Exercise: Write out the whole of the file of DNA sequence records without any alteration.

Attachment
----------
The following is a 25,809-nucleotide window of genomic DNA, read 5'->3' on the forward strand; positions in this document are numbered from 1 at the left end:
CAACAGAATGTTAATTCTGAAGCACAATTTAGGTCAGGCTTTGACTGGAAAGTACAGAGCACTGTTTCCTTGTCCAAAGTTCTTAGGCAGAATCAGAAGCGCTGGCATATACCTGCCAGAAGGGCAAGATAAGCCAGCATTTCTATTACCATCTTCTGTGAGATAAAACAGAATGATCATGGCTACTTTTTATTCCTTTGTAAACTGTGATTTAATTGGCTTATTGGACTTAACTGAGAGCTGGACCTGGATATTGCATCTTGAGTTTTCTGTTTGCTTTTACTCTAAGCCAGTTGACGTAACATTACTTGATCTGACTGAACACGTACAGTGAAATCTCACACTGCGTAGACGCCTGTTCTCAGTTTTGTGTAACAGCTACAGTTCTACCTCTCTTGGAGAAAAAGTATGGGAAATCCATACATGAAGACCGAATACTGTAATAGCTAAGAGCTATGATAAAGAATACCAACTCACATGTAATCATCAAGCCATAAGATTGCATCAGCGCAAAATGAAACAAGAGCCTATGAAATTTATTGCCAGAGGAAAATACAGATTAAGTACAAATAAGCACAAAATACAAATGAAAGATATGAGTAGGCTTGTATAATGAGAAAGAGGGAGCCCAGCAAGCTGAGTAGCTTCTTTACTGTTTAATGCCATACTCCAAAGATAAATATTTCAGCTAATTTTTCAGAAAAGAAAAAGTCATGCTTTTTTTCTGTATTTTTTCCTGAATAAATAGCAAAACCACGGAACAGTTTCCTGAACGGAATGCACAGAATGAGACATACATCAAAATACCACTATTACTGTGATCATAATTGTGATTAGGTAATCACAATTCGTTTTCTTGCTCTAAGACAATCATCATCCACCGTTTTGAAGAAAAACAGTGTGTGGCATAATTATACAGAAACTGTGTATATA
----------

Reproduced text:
The following is a 25,809-nucleotide window of genomic DNA, read 5'->3' on the forward strand; positions in this document are numbered from 1 at the left end:
CAACAGAATGTTAATTCTGAAGCACAATTTAGGTCAGGCTTTGACTGGAAAGTACAGAGCACTGTTTCCTTGTCCAAAGTTCTTAGGCAGAATCAGAAGCGCTGGCATATACCTGCCAGAAGGGCAAGATAAGCCAGCATTTCTATTACCATCTTCTGTGAGATAAAACAGAATGATCATGGCTACTTTTTATTCCTTTGTAAACTGTGATTTAATTGGCTTATTGGACTTAACTGAGAGCTGGACCTGGATATTGCATCTTGAGTTTTCTGTTTGCTTTTACTCTAAGCCAGTTGACGTAACATTACTTGATCTGACTGAACACGTACAGTGAAATCTCACACTGCGTAGACGCCTGTTCTCAGTTTTGTGTAACAGCTACAGTTCTACCTCTCTTGGAGAAAAAGTATGGGAAATCCATACATGAAGACCGAATACTGTAATAGCTAAGAGCTATGATAAAGAATACCAACTCACATGTAATCATCAAGCCATAAGATTGCATCAGCGCAAAATGAAACAAGAGCCTATGAAATTTATTGCCAGAGGAAAATACAGATTAAGTACAAATAAGCACAAAATACAAATGAAAGATATGAGTAGGCTTGTATAATGAGAAAGAGGGAGCCCAGCAAGCTGAGTAGCTTCTTTACTGTTTAATGCCATACTCCAAAGATAAATATTTCAGCTAATTTTTCAGAAAAGAAAAAGTCATGCTTTTTTTCTGTATTTTTTCCTGAATAAATAGCAAAACCACGGAACAGTTTCCTGAACGGAATGCACAGAATGAGACATACATCAAAATACCACTATTACTGTGATCATAATTGTGATTAGGTAATCACAATTCGTTTTCTTGCTCTAAGACAATCATCATCCACCGTTTTGAAGAAAAACAGTGTGTGGCATAATTATACAGAAACTGTGTATATA